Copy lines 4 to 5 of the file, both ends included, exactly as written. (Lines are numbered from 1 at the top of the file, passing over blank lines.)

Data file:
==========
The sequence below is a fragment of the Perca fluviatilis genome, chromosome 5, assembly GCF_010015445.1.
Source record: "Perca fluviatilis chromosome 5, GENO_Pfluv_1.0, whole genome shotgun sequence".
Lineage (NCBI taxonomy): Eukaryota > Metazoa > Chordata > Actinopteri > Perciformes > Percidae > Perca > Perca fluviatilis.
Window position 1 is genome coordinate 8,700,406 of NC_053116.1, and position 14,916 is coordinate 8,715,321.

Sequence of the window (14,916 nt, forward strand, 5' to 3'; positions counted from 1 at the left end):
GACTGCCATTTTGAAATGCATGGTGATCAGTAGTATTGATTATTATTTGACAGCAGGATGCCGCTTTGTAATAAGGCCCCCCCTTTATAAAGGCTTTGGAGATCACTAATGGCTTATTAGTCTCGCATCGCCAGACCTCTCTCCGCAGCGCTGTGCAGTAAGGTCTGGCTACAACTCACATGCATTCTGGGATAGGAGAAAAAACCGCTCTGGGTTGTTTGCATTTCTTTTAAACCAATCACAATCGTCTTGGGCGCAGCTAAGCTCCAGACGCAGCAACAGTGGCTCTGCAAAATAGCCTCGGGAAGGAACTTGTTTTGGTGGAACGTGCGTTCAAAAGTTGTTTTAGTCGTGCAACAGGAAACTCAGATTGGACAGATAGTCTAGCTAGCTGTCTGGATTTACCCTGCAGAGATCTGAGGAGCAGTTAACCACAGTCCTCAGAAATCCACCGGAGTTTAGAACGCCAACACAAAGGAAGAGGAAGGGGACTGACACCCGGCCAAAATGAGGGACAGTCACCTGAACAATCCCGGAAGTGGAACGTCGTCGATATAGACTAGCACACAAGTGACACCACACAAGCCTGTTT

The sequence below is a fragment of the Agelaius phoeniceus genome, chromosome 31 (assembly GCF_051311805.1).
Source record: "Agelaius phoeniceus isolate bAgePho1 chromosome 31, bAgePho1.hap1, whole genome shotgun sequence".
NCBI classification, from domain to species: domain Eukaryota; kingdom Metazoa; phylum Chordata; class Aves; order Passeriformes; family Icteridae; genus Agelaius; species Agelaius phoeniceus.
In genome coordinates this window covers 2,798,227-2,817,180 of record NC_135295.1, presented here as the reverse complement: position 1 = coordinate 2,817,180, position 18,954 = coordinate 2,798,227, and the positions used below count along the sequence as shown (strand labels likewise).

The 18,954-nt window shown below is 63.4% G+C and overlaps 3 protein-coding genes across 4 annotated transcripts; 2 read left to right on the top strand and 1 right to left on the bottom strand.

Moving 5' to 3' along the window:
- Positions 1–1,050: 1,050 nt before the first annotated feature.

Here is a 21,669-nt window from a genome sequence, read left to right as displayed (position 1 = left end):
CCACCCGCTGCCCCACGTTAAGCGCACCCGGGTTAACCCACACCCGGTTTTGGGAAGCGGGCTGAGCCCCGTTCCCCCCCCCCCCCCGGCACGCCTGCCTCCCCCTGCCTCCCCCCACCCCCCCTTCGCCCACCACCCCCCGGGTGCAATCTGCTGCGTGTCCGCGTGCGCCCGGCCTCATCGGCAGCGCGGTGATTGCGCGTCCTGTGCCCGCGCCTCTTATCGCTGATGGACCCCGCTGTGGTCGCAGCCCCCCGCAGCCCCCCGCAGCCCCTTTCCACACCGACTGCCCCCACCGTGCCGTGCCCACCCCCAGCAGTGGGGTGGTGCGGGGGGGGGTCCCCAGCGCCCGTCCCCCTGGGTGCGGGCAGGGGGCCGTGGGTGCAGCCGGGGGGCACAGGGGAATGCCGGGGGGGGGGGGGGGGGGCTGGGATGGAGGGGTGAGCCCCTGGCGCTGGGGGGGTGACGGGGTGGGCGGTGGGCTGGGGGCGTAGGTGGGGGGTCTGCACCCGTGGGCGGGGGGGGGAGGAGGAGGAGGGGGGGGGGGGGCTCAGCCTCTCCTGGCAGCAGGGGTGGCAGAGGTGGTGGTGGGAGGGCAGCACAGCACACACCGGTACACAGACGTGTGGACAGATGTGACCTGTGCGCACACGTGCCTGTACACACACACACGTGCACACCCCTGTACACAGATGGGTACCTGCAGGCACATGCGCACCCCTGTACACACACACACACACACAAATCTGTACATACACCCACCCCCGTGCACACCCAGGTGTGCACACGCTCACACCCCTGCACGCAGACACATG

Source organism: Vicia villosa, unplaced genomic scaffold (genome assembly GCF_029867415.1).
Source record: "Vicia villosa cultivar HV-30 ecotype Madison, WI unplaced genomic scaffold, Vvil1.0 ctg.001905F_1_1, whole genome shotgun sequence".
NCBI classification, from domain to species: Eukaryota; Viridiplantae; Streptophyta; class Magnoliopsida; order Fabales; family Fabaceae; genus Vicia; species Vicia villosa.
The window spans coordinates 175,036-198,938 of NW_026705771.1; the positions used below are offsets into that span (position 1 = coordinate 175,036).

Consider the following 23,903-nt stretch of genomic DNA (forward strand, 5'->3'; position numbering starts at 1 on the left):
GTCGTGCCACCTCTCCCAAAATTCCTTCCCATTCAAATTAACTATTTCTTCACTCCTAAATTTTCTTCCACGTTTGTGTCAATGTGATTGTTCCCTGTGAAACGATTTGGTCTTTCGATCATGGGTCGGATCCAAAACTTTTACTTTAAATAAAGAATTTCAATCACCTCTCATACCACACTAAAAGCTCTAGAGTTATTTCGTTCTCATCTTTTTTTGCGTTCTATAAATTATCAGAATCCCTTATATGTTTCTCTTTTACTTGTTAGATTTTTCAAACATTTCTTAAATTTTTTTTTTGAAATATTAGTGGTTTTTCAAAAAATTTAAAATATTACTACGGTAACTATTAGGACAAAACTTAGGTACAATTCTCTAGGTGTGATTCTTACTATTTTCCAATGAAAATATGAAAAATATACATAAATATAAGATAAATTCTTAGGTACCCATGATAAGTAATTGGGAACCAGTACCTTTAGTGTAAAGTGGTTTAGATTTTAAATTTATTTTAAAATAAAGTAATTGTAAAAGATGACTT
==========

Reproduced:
Window position 1 is genome coordinate 8,700,406 of NC_053116.1, and position 14,916 is coordinate 8,715,321.

Sequence of the window (14,916 nt, forward strand, 5' to 3'; positions counted from 1 at the left end):